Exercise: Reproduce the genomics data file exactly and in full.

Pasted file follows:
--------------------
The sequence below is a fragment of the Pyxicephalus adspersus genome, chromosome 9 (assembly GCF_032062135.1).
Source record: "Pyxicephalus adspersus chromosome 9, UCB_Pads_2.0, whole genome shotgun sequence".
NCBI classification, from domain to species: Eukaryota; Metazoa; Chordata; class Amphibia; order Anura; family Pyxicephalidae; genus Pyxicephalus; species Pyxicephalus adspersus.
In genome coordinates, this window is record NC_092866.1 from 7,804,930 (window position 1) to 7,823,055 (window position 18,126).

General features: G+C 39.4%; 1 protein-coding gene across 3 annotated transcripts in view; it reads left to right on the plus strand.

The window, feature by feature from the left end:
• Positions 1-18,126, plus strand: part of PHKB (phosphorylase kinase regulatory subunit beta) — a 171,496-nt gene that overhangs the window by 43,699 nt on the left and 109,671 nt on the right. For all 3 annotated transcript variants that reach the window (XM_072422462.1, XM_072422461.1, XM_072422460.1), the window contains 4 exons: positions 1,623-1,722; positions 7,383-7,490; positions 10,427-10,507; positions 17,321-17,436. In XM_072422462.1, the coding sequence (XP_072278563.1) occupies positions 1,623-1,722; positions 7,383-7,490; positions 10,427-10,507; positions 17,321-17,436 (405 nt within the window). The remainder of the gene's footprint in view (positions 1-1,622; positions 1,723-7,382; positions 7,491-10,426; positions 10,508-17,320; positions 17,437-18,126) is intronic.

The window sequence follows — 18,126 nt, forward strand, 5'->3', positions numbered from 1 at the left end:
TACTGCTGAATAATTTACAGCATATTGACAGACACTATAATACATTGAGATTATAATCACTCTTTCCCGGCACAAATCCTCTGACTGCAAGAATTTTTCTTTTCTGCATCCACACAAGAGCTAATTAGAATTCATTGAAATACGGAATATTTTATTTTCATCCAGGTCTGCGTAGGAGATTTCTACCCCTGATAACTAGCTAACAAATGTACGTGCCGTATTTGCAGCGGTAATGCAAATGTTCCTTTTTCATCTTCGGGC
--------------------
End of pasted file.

The sequence below is a fragment of the Pyxicephalus adspersus genome, chromosome 9 (assembly GCF_032062135.1).
Source record: "Pyxicephalus adspersus chromosome 9, UCB_Pads_2.0, whole genome shotgun sequence".
NCBI classification, from domain to species: Eukaryota; Metazoa; Chordata; class Amphibia; order Anura; family Pyxicephalidae; genus Pyxicephalus; species Pyxicephalus adspersus.
In genome coordinates, this window is record NC_092866.1 from 7,804,930 (window position 1) to 7,823,055 (window position 18,126).

General features: G+C 39.4%; 1 protein-coding gene across 3 annotated transcripts in view; it reads left to right on the plus strand.

The window, feature by feature from the left end:
• Positions 1-18,126, plus strand: part of PHKB (phosphorylase kinase regulatory subunit beta) — a 171,496-nt gene that overhangs the window by 43,699 nt on the left and 109,671 nt on the right. For all 3 annotated transcript variants that reach the window (XM_072422462.1, XM_072422461.1, XM_072422460.1), the window contains 4 exons: positions 1,623-1,722; positions 7,383-7,490; positions 10,427-10,507; positions 17,321-17,436. In XM_072422462.1, the coding sequence (XP_072278563.1) occupies positions 1,623-1,722; positions 7,383-7,490; positions 10,427-10,507; positions 17,321-17,436 (405 nt within the window). The remainder of the gene's footprint in view (positions 1-1,622; positions 1,723-7,382; positions 7,491-10,426; positions 10,508-17,320; positions 17,437-18,126) is intronic.

The window sequence follows — 18,126 nt, forward strand, 5'->3', positions numbered from 1 at the left end:
TACTGCTGAATAATTTACAGCATATTGACAGACACTATAATACATTGAGATTATAATCACTCTTTCCCGGCACAAATCCTCTGACTGCAAGAATTTTTCTTTTCTGCATCCACACAAGAGCTAATTAGAATTCATTGAAATACGGAATATTTTATTTTCATCCAGGTCTGCGTAGGAGATTTCTACCCCTGATAACTAGCTAACAAATGTACGTGCCGTATTTGCAGCGGTAATGCAAATGTTCCTTTTTCATCTTCGGGC